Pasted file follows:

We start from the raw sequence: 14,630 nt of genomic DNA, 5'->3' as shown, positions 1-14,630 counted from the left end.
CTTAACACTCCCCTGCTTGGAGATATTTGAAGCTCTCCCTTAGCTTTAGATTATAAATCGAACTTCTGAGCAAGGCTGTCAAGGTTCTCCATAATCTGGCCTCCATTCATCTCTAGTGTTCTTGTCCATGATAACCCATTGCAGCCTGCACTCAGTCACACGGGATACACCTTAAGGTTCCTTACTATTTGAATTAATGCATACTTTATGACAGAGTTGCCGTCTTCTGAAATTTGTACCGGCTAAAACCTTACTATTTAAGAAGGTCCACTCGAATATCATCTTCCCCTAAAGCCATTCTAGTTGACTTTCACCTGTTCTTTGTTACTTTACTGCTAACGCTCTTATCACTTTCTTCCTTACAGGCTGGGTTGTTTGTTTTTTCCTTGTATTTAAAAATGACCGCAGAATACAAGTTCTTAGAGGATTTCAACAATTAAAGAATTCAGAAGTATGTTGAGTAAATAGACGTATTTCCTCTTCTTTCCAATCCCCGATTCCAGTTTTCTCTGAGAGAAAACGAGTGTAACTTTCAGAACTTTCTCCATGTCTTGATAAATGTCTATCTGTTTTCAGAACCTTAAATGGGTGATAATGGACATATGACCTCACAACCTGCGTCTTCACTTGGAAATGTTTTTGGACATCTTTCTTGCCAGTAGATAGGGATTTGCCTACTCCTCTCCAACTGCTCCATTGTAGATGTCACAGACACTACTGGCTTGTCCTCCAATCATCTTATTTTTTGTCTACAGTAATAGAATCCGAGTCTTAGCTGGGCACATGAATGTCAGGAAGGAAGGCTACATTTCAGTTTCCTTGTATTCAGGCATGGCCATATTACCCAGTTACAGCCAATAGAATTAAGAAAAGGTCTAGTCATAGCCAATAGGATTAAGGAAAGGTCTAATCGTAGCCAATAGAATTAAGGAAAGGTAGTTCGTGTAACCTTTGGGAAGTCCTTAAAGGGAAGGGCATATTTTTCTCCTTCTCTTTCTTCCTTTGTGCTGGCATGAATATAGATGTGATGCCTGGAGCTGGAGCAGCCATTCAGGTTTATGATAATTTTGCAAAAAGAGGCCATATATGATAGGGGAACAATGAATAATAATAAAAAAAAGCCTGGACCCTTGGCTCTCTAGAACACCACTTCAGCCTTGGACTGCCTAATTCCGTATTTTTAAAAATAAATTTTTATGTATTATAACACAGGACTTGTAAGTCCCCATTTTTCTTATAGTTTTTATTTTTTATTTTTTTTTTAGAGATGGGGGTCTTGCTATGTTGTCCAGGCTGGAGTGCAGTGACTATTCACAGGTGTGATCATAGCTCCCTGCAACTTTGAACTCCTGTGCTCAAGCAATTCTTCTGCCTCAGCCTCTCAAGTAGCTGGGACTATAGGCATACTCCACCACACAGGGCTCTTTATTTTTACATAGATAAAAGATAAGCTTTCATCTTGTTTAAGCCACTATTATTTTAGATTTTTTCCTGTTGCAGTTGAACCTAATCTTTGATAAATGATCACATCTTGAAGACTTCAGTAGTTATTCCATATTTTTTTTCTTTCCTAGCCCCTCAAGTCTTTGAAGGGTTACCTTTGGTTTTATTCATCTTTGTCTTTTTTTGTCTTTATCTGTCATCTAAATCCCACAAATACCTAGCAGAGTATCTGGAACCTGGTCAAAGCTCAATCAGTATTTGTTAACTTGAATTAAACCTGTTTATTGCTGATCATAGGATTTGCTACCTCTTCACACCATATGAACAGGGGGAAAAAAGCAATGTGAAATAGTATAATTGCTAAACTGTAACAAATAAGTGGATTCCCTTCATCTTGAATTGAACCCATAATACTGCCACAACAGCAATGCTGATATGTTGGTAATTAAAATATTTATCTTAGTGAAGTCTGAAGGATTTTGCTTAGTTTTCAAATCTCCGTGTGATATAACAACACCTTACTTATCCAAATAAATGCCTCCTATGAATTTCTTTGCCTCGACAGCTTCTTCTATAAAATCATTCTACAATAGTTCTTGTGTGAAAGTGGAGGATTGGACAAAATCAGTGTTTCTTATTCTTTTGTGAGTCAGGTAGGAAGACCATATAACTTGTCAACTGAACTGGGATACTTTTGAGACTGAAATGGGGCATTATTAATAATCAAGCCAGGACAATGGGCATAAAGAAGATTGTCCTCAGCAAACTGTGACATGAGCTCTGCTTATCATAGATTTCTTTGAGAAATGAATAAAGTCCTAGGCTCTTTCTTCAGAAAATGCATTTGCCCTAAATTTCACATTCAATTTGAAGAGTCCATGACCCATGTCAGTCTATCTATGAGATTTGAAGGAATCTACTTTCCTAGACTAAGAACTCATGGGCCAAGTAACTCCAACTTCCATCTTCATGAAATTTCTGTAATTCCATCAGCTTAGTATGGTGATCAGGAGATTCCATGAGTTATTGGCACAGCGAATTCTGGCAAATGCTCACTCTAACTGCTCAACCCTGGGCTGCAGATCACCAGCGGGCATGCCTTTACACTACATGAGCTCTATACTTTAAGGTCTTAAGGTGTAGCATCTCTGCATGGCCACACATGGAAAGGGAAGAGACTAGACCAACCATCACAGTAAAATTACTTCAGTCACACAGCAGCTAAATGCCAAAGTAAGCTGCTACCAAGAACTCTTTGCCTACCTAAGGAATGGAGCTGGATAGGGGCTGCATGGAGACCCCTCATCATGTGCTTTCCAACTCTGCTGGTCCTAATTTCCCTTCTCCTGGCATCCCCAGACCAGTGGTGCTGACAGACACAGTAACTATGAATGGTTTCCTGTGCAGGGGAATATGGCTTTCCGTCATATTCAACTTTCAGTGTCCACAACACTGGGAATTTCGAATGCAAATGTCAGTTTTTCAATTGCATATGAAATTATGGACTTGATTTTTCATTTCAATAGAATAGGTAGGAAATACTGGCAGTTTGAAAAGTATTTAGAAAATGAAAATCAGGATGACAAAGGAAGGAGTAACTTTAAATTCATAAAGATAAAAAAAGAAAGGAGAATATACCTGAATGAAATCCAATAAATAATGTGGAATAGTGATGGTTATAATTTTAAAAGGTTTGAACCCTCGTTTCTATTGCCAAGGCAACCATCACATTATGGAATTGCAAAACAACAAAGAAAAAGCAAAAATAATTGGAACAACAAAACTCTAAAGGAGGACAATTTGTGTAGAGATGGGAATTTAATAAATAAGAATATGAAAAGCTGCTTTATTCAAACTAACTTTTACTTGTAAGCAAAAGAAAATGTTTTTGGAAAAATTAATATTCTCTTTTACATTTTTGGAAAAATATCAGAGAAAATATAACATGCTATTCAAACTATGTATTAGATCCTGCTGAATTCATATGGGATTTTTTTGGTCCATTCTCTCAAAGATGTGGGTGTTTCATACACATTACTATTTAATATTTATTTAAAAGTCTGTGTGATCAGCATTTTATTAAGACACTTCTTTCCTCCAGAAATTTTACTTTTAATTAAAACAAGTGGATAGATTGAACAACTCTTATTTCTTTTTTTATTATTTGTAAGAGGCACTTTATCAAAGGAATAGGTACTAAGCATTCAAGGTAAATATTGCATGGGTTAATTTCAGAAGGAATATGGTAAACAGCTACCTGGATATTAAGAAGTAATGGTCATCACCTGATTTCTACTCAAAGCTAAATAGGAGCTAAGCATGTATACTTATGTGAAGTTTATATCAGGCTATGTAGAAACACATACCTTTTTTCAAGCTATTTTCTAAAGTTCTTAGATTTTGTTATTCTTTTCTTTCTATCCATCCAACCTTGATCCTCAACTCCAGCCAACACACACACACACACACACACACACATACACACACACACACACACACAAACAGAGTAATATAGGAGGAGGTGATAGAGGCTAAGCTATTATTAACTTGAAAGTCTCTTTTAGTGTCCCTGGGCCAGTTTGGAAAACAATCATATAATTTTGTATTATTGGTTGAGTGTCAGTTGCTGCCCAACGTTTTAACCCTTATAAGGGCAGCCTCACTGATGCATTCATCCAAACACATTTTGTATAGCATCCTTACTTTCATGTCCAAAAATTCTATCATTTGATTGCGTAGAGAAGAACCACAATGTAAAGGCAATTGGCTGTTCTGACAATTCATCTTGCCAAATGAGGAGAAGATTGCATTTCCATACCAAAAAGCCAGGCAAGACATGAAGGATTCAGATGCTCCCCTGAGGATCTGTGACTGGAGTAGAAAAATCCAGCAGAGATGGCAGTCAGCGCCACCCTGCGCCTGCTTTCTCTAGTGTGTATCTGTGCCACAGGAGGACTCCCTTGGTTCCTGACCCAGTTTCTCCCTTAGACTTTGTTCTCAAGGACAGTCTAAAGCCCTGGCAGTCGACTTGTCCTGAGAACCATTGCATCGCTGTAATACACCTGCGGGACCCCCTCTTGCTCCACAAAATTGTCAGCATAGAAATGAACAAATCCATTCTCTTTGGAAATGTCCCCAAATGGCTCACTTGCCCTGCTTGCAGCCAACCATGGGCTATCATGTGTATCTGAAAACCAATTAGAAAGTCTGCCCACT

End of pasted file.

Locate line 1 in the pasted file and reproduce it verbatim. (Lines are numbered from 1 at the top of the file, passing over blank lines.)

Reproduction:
We start from the raw sequence: 14,630 nt of genomic DNA, 5'->3' as shown, positions 1-14,630 counted from the left end.